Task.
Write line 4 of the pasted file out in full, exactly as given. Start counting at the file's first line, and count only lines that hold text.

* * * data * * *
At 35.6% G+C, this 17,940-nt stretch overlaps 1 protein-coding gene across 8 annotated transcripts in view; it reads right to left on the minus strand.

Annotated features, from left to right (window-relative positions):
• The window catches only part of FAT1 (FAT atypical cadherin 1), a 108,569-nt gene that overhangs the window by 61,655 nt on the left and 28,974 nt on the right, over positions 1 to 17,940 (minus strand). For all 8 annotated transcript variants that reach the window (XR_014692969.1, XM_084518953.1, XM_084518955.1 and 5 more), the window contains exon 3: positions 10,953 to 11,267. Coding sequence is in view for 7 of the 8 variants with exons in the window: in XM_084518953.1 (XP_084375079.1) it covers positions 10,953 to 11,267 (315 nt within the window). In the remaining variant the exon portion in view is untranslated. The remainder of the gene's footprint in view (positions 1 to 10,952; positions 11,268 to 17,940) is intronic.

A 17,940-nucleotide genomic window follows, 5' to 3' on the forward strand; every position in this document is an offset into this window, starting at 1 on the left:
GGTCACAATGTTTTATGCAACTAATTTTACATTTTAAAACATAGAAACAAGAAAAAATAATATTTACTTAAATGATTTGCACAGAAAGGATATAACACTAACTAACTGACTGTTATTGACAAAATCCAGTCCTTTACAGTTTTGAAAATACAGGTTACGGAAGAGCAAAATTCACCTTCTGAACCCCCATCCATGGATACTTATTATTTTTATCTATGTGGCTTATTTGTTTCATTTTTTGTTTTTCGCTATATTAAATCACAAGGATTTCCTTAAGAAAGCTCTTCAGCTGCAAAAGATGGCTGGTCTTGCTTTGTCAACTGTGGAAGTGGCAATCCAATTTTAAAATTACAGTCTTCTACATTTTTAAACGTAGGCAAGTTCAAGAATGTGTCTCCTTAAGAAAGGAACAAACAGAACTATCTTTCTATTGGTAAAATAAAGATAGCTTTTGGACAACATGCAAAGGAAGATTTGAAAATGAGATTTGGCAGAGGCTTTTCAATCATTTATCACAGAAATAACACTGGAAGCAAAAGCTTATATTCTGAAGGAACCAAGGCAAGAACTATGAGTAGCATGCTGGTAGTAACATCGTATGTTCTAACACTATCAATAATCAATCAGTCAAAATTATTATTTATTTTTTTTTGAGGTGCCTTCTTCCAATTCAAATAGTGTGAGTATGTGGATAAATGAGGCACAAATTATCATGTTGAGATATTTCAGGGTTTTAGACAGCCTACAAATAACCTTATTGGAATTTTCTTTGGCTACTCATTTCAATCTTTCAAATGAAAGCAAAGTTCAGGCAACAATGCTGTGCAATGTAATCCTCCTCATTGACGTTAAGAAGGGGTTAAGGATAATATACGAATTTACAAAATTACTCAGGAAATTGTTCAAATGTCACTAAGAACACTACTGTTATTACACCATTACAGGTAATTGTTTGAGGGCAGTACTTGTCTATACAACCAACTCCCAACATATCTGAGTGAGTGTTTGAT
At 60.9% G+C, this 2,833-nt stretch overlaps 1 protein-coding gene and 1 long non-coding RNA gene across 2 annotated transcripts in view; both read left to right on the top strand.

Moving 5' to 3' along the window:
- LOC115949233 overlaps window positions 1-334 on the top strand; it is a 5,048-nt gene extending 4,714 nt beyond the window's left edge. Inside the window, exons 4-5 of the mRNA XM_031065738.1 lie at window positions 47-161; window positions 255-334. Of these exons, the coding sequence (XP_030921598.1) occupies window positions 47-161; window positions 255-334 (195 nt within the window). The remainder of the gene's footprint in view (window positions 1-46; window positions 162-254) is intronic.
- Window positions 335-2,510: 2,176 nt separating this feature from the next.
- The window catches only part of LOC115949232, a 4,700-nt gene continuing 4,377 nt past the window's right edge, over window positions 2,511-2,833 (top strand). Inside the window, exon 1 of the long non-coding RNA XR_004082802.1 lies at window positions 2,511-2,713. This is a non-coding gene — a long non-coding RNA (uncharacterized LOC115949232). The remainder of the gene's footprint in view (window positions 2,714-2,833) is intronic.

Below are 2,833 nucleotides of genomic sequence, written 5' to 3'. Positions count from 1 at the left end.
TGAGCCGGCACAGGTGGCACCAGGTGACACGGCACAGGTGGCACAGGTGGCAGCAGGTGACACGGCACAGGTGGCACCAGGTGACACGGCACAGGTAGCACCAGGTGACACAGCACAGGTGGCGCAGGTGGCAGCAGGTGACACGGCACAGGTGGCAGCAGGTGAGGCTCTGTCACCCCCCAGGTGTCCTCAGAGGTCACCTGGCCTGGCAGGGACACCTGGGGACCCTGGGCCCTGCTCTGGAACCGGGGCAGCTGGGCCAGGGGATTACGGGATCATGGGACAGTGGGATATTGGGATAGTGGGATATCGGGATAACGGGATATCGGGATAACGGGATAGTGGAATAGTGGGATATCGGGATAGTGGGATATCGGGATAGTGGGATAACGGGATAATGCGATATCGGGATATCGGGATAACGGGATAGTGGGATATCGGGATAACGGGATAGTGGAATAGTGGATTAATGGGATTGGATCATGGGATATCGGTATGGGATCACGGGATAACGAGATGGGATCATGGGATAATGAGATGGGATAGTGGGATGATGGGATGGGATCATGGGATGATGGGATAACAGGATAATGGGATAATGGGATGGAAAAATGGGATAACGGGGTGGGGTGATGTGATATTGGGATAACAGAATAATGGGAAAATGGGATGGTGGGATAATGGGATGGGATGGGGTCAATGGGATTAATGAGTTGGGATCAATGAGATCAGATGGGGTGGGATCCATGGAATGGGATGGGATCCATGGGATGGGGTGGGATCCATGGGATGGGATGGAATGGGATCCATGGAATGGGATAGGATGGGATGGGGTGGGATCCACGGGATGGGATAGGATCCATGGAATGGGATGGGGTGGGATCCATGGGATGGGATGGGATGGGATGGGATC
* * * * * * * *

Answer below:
A 17,940-nucleotide genomic window follows, 5' to 3' on the forward strand; every position in this document is an offset into this window, starting at 1 on the left: